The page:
Below is an unpublished letter, which I wrote to The Times in response to Magnus Linklater’s article of 21 December (to which I responded at greater length in an open letter). It provoked a response from Mr Linklater, which I have included below. I shall be responding to it in due course. As yet, he has not responded to either of my open letters, the first of which can be read here.
Not for the first time, Magnus Linklater (Times Scottish edition 21 December) seriously misrepresents the position of the majority of those who believe that Abdelbaset al-Megrahi – the so-called Lockerbie bomber – was the victim of a miscarriage of justice. Once again he resurrects the claim that we are conspiracy theorists and ignores the fact that our chief concerns – that the trial court judgment was unreasonable and that numerous items of exculpatory evidence were withheld from the defence lawyers – were shared by the Scottish Criminal Cases Review Commission, which referred the case back to the appeal court on no fewer than six grounds. Mr Linklater praises the SCCRC’s lengthy report, yet ignores the fact its conclusions were a damning indictment of the Scottish criminal justice system.
He also attaches the conspiracy theorist label to those who suggest that Iran, rather than Libya, was to behind the bombing, while turning a blind eye to the fact that the role of Iran and its terrorist proxies, the Popular Front for the Liberation of Palestine – General Command, is confirmed by numerous declassified US intelligence documents and is spoken to by two former CIA agents Mr Robert Baer and Dr Richard Fuisz.
Most outrageously, he suggests that Mr Megrahi’s supporters have accused his original defence team of knowingly overlooking or suppressing evidence that might have helped his defence. As Mr Linklater, should know, that is not the view of the Justice for Megrahi group, nor is it mine.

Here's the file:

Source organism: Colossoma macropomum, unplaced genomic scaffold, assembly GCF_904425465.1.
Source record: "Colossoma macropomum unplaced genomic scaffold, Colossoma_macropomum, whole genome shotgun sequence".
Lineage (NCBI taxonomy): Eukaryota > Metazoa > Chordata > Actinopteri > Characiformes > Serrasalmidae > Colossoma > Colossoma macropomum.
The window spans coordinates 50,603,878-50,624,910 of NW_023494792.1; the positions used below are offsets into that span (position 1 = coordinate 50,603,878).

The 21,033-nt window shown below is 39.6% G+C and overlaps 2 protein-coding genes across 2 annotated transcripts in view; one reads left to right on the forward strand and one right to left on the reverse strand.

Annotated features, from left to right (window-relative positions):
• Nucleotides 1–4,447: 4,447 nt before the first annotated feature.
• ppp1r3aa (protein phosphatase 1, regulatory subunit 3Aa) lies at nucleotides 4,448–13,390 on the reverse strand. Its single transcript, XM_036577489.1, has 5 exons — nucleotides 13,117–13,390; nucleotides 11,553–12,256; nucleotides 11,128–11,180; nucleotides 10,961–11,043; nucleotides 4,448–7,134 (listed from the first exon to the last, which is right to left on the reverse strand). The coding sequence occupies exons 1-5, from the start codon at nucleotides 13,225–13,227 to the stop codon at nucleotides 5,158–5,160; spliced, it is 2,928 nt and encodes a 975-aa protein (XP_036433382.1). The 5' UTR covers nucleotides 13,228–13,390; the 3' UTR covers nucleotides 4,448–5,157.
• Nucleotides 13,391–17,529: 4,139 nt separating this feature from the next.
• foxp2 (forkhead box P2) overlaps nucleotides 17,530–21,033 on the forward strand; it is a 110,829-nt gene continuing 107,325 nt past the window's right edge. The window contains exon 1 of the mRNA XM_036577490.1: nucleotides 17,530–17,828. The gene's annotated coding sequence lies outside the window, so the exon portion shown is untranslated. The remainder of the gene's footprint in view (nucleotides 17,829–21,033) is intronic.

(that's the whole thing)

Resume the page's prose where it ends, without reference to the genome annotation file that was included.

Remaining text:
Journalists who conflate fringe views with those of the mainstream and ignore facts that sit uncomfortably with their own opinions should be sent back to journalism college, not let loose on the pages of a respected newspaper.
Dear John Ashton
I don’t know if The Times will publish your letter — that is up to them.
But if you find the phrase “conspiracy theorists” insulting, then I find your suggestion that I should go back to “journalism college” offensive. I’ve been in the husiness for more than 40 years, and have learned over that time a simple principle of reporting: that good investigation requires sound proof.
I use the word conspiracy advisedly. It describes the whole gamut of the pro-Megrahi school, which runs from CIA plots to drug-smuggling, tampered evidence, conniving lawyers, and complacent judges. Your own (first) book sets so many hares running it is quite impossible to track them down. And others have done the same. Only last week the Daily Mail had Dr Swire confronting Abu Talb, whom even you know was not responsible, as the principal suspect; and on Saturday your fellow-theorist Morag Kerr alleged in a radio discussion with me that the Crown had deliberately subverted evidence to support their case. If that is not a conspiracy I don’t know what is.
I am amazed that you should be touting shadowy CIA agents like Fuisz and Baer, whose evidence would never stand up in court. The way that Baer was exposed in the SCCRC report should make you think twice about using his name again.
Yes, it is true that the SCCRC found grounds for referring the case back to appeal. They mainly centred on Gauci’s evidence. That is certainly worth examining again, and might or might not undermine the prosecution case. But it is grounds for appeal, no more, and it demonstrates what an objective and well-balanced inquiry the SCCRC was. Far from being “a damning indictment” of the Scottish justice system,” it shows the system working. Of course, Megrahi himself had the opportunity of using the appeal process to his advantage. But he chose not to.
I much prefer the meticulous way in which the SCCRC disposed of the various conspiracy theories involving Iran and the PFLP-GC by going back to first principles and invetigating them properly, rather than the wild, headline-grabbing claims that you and your coleagues deploy [sic].